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The women’s NCAA Tournament is having a big moment that has also been marred by missteps

AP Sports Writer

PORTLAND, Ore. (AP) — A huge disparity between the men’s and women’s weight rooms drew attention to the women’s NCAA Tournament for all the wrong reasons in 2022, starting a conversation about equity that has carried over into today. Then this season brought the mismatched 3-point lines in Portland, Oregon.

The incorrectly drawn lines were among a series of miscues that have been a backdrop to what’s otherwise been a big moment for women’s basketball.

The issues have had little to do with the players on the court or the fans in the stands. There have been record-setting crowds and historic TV ratings, headline-grabbing moments from Caitlin Clark and JuJu Watkins, and the epic Elite Eight duels between Iowa and LSU, and UConn and USC.

It was only two seasons ago that the tournament’s field grew to 68 teams just like the men’s side, and the women were finally able to use the March Madness and Final Four branding that had previously been exclusive to the men.

The exponential growth means that mistakes are possible along the way, UConn coach Geno Auriemma said.

“The attention generated now on the sport is such that things like this are blown up. Maybe this was happening 10 years ago and nobody paid any attention to it. Maybe nobody was even smart enough to notice or pay attention,” Auriemma said about the court issue. “It certainly doesn’t take away from the performance of these kids and what they did. Sometimes things grow so fast and they explode so quickly that we hurry up and we miss a step.”

The missteps began with Utah’s experience in Idaho, where the team was housed in a hotel some 35 miles from the Utes’ opening-round games in Spokane, Washington. While in Coeur d’Alene, the team said it was the target of racist slurs that were shouted at players as they walked to and from a team dinner.

The players were ultimately moved closer to Spokane, but there were questions about logistics, like why both men’s and women’s games were scheduled in a smaller city like Spokane with fewer hotels that meet the NCAA’s standards for accommodations — while there was also a girls’ volleyball tournament for 800 teams in the city.

Part of the answer lies in how the women’s tournament is set up. The first two rounds are hosted by high-seeded schools, and the sites are announced in the week before the games begin. The cities hosting opening rounds for the men are determined years in advance.

Lynn Holzman, NCAA vice president for women’s basketball, told the AP that the selection committee was set to review the format in 2025, but possibly sooner. That was no consolation for Utah.

“For our players and staff to not feel safe in an NCAA Tournament environment, it’s messed up,” Utah coach Lynne Roberts said.

There were other, less serious embarrassments. In a first-round game between Chattanooga and N.C. State in Raleigh, a referee was pulled at halftime after it was revealed she had an apparent conflict — a master’s degree from Chattanooga.

Notre Dame’s Hannah Hidalgo was forced during a Sweet 16 game against Oregon State to remove her nose piercing that she had played with all season. It was unclear why she wasn’t informed about a rule banning the piercing before the game.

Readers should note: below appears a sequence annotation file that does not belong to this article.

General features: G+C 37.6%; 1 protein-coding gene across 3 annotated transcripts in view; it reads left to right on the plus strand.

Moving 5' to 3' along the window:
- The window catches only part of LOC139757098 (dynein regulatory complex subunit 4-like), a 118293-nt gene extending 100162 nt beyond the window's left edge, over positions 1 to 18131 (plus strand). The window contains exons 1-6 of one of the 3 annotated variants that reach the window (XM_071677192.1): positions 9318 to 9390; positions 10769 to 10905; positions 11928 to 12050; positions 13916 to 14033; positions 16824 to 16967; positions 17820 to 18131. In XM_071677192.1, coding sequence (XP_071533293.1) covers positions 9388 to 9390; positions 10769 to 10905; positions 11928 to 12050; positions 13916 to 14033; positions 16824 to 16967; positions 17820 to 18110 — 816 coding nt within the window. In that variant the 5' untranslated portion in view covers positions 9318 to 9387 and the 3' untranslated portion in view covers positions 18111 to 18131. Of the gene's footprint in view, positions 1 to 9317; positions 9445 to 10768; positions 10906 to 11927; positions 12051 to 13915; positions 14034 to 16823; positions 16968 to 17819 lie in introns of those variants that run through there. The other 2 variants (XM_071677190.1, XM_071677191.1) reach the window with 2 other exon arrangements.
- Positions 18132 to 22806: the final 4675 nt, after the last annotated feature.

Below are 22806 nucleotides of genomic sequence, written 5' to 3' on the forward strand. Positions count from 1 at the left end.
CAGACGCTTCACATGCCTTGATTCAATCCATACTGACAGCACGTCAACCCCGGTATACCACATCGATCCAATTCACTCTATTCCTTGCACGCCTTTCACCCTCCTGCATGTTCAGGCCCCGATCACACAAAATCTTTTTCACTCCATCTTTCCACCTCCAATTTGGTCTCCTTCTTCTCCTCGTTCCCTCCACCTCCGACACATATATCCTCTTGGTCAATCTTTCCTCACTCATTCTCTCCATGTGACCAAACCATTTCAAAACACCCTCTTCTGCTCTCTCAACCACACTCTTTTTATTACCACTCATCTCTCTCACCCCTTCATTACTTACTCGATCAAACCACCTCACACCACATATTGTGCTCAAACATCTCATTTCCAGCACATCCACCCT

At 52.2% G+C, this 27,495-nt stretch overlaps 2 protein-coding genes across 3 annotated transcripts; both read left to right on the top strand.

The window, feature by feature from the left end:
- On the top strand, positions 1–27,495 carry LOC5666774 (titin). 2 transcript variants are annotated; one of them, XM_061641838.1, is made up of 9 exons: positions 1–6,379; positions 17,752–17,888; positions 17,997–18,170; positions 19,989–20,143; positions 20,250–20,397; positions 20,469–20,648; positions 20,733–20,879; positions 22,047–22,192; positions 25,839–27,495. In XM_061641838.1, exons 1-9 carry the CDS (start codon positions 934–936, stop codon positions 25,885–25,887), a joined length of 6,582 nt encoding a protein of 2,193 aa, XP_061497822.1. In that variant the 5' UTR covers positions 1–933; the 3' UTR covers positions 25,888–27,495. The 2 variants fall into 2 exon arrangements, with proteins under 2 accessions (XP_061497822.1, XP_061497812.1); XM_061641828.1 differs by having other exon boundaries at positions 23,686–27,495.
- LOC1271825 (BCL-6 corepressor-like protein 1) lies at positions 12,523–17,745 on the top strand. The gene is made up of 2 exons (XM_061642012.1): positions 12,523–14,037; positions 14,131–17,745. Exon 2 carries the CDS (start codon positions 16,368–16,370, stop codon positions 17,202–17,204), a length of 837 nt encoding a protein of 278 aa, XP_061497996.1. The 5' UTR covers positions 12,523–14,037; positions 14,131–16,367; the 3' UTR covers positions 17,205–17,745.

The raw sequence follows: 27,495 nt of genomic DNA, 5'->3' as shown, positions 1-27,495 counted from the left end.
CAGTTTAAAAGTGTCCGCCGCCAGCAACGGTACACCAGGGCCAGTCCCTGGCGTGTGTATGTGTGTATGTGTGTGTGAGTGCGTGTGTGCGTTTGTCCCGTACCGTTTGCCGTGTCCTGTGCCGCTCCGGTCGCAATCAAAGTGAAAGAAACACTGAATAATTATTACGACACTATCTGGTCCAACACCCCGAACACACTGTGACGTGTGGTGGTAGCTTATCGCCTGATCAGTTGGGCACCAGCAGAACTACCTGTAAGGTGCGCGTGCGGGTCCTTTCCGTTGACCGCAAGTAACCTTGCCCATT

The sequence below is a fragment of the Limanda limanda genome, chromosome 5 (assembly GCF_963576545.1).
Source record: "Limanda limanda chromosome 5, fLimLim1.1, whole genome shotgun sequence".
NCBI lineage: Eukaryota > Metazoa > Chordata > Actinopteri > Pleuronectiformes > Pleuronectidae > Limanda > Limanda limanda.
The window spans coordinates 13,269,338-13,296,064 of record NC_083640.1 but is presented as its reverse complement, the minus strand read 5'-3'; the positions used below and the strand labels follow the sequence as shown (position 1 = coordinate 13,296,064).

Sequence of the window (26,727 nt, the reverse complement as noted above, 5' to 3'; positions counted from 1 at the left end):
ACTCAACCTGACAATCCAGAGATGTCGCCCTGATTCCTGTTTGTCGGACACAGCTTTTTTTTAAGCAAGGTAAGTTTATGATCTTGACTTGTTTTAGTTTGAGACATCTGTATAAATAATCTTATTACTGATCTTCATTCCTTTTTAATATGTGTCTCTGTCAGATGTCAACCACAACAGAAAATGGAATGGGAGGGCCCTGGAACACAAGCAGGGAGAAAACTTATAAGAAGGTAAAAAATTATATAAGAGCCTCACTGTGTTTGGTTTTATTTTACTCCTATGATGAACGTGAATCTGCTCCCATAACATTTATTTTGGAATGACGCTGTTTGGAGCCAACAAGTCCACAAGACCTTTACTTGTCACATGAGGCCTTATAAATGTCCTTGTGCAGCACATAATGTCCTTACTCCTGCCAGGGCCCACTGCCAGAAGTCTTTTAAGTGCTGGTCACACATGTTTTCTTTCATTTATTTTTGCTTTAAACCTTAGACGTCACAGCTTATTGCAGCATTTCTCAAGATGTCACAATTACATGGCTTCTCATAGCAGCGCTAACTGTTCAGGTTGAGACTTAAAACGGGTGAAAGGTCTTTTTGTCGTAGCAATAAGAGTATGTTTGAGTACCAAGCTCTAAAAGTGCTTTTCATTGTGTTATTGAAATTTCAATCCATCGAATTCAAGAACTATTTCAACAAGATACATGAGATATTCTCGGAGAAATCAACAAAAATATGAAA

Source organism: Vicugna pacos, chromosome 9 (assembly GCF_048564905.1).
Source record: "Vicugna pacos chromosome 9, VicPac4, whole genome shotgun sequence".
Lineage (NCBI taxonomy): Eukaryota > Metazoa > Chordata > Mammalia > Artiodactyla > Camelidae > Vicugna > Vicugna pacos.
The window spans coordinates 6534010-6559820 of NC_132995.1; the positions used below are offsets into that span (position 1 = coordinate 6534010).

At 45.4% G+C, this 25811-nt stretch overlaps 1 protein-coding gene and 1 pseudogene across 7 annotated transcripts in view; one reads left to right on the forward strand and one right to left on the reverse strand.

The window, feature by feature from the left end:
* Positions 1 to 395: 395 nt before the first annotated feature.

“It’s tough because you know I was on a roll and having to sit out for five minutes because of a nose ring is BS,” she said.

The biggest lapse was the two different 3-point lines on the floor in Portland. One side’s arc was about 9 inches short of regulation at its apex, a mistake by the contractor that makes the courts used throughout March Madness.

“For an error of that magnitude to overshadow what has been an incredible two weekends of basketball featuring sensational teams and incredible individual performances is unacceptable and extremely upsetting,” Stanford coach Tara VanDerveer said.

Back in 2022, Oregon’s Sedona Price caused a stir when she posted a video that went viral on social medial showing the inequity between the men’s and women’s weight rooms for the NCAA Tournament. The men’s gym was fully equipped. The women’s had a small set of barbells.

The weight rooms were equalized by the NCAA. The 3-point line was also quickly addressed once it was discovered — but not until after five tournament games had been played on the court.

NCAA spokeswoman Meghan Durham Wright said in a statement that the organization “acted immediately to address isolated incidents that in no way affected the amazing accomplishments of the women competing in this tournament.”

It’s likely the NCAA will continue to face such issues as the women’s game continues to grow. Clark and Iowa played the most-watched women’s college basketball game on record. Iowa’s 94-87 victory over LSU on Monday night averaged 12.3 million viewers on ESPN, according to Nielsen. More viewing records will likely fall with the Final Four this weekend including a matchup between Clark and Paige Bueckers.

And indeed there are concerns about the super regional format. While the men’s tournament is divided into four regional locations, the women’s teams are lumped into two on opposite sides of the country.

With so many teams at one location, scheduling for practices and locker rooms becomes a challenge. Some teams, like UCLA and Oregon State, landed in Albany, while UConn was in Portland, making it more difficult for fans to attend.

Auriemma was blunt.

“With eight teams,” he said, “it’s kind of a mess.”


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